The government has paused a key part of their testing plan for schools following advice from Public Health England (PHE), who said the balance between risks and benefits was “unclear”.
Under a scheme announced last month, daily rapid coronavirus testing was made available to staff and students indentified as a close contact of a confirmed Covid-19 case, which they could do instead of self-isolating.
Experts have warned the plan could leave infected people in school, due to concerns over the accuracy of Lateral Flow Devices (LFDs) being used.
In a fresh U-turn, the government said on Wednesday the rollout of daily testing for contacts in schools would be paused, as per PHE’s recommendation.
PHE said their new advice was in light of the new coronavirus variant, which has “increased transmissibility and causes higher secondary attack rates”, and the fact the “pandemic has entered a new phase”.
Given this, PHE said: “The balance between the risks (transmission of virus in schools and onward to households and the wider community) and benefits (education in a face-to-face and safe setting) for daily contact testing is unclear.”
The PHE statement added: “In light of this changing situation, we now recommend that the rollout of daily contact testing within schools is paused, other than for schools involved in further evaluation.”
A government spokesperson said: “Following pilots and on the advice of NHS Test and Trace, daily contact testing as a replacement to self-isolation was rolled out to keep children in school as much as possible.”
“NHS Test and Trace and Public Health England have reviewed their advice, and concluded that in light of the higher prevalence and rates of transmission of the new variant, further evaluation work is required to make sure it is achieving its aim of breaking chains of transmission and reducing cases of the virus in the community.”
They added: “We are therefore pausing daily contact testing in all but a small number of secondary schools and colleges, where it will continue alongside detailed evaluation.”
The government spokesperson said daily contact testing as an alternative to self-isolation “continues to have the potential to be a valuable tool to keep more young people and staff at school” and pilots would continue to “gather further data and to build the evidence base for the programme”.
Geoff Barton from the Association for School and College Leaders (ASCL) said the union was “relieved” at the decision to pause the scheme.
“This use of these tests never really made sense because they don’t detect all those with the infection, so we could potentially have ended up with more infectious people in school than under the self-isolation system where close contacts are sent home,” Mr Barton said.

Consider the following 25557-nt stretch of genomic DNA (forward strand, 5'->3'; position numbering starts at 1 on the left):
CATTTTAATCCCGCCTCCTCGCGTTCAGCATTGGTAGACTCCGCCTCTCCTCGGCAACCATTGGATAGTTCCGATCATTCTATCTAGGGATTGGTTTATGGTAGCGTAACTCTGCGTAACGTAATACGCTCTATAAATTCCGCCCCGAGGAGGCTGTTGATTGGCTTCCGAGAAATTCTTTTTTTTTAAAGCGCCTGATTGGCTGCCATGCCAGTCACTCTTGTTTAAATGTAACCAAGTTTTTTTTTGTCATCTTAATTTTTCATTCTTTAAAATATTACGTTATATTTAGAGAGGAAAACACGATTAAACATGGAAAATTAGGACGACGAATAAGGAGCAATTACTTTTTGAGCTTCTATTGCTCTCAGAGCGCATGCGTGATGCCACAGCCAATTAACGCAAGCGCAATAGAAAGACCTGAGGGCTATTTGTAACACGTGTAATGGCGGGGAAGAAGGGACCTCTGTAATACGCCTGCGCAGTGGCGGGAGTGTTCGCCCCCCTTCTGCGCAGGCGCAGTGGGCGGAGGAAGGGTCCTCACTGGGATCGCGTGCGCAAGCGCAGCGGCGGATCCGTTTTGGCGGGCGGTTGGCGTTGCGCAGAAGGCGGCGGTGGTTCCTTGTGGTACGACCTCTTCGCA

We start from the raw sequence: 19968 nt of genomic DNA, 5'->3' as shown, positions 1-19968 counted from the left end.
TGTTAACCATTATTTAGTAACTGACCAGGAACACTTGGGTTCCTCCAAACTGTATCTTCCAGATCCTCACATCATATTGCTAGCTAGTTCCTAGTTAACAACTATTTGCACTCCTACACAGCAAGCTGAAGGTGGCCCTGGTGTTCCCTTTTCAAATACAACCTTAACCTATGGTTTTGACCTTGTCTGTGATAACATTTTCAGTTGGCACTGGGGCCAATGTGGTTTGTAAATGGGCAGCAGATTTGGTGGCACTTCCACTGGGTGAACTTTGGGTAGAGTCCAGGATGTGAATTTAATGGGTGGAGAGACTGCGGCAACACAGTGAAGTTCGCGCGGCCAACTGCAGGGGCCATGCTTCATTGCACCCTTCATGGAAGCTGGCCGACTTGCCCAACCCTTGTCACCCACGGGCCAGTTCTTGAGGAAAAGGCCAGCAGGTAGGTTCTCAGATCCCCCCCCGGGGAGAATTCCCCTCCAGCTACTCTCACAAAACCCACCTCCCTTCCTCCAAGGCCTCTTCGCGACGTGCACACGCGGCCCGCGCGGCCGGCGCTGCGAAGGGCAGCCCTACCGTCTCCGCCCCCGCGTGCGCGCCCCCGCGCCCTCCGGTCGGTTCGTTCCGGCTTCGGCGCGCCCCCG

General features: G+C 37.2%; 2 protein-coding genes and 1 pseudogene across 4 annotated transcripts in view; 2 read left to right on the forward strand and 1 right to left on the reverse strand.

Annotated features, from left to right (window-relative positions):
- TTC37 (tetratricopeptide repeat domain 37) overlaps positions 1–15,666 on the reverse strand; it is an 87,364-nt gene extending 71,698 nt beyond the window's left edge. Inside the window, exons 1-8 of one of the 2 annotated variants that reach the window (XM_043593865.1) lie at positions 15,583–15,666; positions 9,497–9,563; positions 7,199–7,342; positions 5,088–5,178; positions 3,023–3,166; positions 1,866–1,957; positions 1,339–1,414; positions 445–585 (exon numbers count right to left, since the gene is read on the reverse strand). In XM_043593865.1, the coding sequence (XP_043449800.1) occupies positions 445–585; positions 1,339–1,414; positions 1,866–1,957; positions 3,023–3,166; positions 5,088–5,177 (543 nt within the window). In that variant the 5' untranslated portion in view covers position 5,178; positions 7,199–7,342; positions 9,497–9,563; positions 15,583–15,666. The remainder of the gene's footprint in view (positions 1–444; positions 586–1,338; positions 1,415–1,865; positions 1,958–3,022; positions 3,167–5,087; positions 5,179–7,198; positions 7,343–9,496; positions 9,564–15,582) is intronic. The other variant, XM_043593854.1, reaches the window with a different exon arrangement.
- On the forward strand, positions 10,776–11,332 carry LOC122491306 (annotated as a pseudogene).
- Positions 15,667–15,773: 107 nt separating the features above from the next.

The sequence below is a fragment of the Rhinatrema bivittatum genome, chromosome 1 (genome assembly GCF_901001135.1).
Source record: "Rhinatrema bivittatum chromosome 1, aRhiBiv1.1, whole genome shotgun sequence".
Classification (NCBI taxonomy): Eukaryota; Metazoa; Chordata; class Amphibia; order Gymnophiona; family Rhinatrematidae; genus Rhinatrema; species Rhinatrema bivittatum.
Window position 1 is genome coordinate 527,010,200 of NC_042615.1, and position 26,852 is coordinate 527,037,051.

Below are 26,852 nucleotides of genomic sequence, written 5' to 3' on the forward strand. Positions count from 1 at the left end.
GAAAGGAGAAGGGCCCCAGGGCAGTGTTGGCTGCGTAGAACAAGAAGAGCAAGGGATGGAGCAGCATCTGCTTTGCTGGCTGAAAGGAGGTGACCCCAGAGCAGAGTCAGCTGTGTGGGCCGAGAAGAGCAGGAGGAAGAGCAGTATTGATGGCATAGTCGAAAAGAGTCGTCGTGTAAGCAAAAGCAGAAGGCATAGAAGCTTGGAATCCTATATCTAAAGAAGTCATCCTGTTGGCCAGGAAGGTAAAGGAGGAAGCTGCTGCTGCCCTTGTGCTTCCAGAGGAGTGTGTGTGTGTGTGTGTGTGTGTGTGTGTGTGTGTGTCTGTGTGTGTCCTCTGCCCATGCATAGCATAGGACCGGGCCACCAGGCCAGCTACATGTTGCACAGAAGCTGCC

On Tuesday, Dougal Hargreaves, the Department for Education’s (DfE) deputy chief scientific advisor, said the daily testing programme for coronavirus contacts in schools carried a “hypothetical risk of increasing transmission”.
In a British Medical Journal article, experts said: “Scientists have particular concerns that negative Innova (lateral flow tests) results are too inaccurate to rule out Covid.”
Concerns had also been raised that the government’s plan appeared to go against the manufacturer’s instructions for the test.
“Negative results do not rule out SARS-CoV-2 infection and should not be used as the sole basis for treatment or patient management decisions, including infection control decisions,” the instructions say.
“Negative results should be considered in the context of a patient’s recent exposures, history and the presence of clinical signs and symptoms consistent with Covid-19.”
Robin Bevan, the NEU teaching union’s president, told Tes earlier this week: “It is a matter of very serious concern that the DfE planned – and continues to advocate – using these tests to make decisions about whether to keep people in schools and classrooms, even after they have been identified as having close contact with the virus.
“The manufacturer’s own instructions expressly rule out using the tests in this way. It’s as if they never read the ‘directions for use’.”
ASCL said on Tuesday they remained “extremely concerned” about the use of LFDs in schools as an alternative to self-isolating.
The union said they wanted reassurance negative results were not being used as the “sole basis” for infection control decisions, which is “explicitly advised against in the manufacturer’s instructions”.
In November, the government said extensive clinical evaluation from Public Health England and the University of Oxford showed lateral flow tests were accurate and sensitive enough to be used in the community, including for asymptomatic people.
Despite the daily testing for Covid-19 contacts being paused, a government spokesperson said: “There is no change to the main rollout of regular testing using rapid lateral flow tests in schools and colleges which is already proving beneficial in finding teachers and students with coronavirus who do not have symptoms.”
They added: “Regular testing of staff will increase to twice weekly as further reassurance and to help break chains of transmission during this period.”